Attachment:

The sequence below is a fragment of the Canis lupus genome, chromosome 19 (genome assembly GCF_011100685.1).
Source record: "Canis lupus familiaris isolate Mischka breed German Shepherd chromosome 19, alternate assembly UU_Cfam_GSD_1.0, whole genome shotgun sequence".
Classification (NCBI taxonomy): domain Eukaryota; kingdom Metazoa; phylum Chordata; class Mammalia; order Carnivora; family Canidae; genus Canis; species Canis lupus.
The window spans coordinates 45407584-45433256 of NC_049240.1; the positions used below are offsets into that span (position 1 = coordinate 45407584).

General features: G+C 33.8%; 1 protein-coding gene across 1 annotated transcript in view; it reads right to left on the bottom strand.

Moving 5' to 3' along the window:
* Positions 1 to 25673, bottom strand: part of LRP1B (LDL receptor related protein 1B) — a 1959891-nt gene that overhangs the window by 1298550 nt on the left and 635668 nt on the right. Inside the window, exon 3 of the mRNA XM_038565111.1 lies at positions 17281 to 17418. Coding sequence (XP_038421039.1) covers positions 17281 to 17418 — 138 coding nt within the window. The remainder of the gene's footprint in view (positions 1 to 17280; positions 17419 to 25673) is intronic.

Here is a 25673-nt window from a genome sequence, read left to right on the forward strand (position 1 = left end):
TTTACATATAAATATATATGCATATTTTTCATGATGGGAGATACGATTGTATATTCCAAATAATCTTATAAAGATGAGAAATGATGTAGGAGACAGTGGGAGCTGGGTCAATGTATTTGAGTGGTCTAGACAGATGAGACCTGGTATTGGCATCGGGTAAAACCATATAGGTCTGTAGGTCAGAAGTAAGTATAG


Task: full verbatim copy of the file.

The sequence below is a fragment of the Canis lupus genome, chromosome 19 (genome assembly GCF_011100685.1).
Source record: "Canis lupus familiaris isolate Mischka breed German Shepherd chromosome 19, alternate assembly UU_Cfam_GSD_1.0, whole genome shotgun sequence".
Classification (NCBI taxonomy): domain Eukaryota; kingdom Metazoa; phylum Chordata; class Mammalia; order Carnivora; family Canidae; genus Canis; species Canis lupus.
The window spans coordinates 45407584-45433256 of NC_049240.1; the positions used below are offsets into that span (position 1 = coordinate 45407584).

General features: G+C 33.8%; 1 protein-coding gene across 1 annotated transcript in view; it reads right to left on the bottom strand.

Moving 5' to 3' along the window:
* Positions 1 to 25673, bottom strand: part of LRP1B (LDL receptor related protein 1B) — a 1959891-nt gene that overhangs the window by 1298550 nt on the left and 635668 nt on the right. Inside the window, exon 3 of the mRNA XM_038565111.1 lies at positions 17281 to 17418. Coding sequence (XP_038421039.1) covers positions 17281 to 17418 — 138 coding nt within the window. The remainder of the gene's footprint in view (positions 1 to 17280; positions 17419 to 25673) is intronic.

Here is a 25673-nt window from a genome sequence, read left to right on the forward strand (position 1 = left end):
TTTACATATAAATATATATGCATATTTTTCATGATGGGAGATACGATTGTATATTCCAAATAATCTTATAAAGATGAGAAATGATGTAGGAGACAGTGGGAGCTGGGTCAATGTATTTGAGTGGTCTAGACAGATGAGACCTGGTATTGGCATCGGGTAAAACCATATAGGTCTGTAGGTCAGAAGTAAGTATAG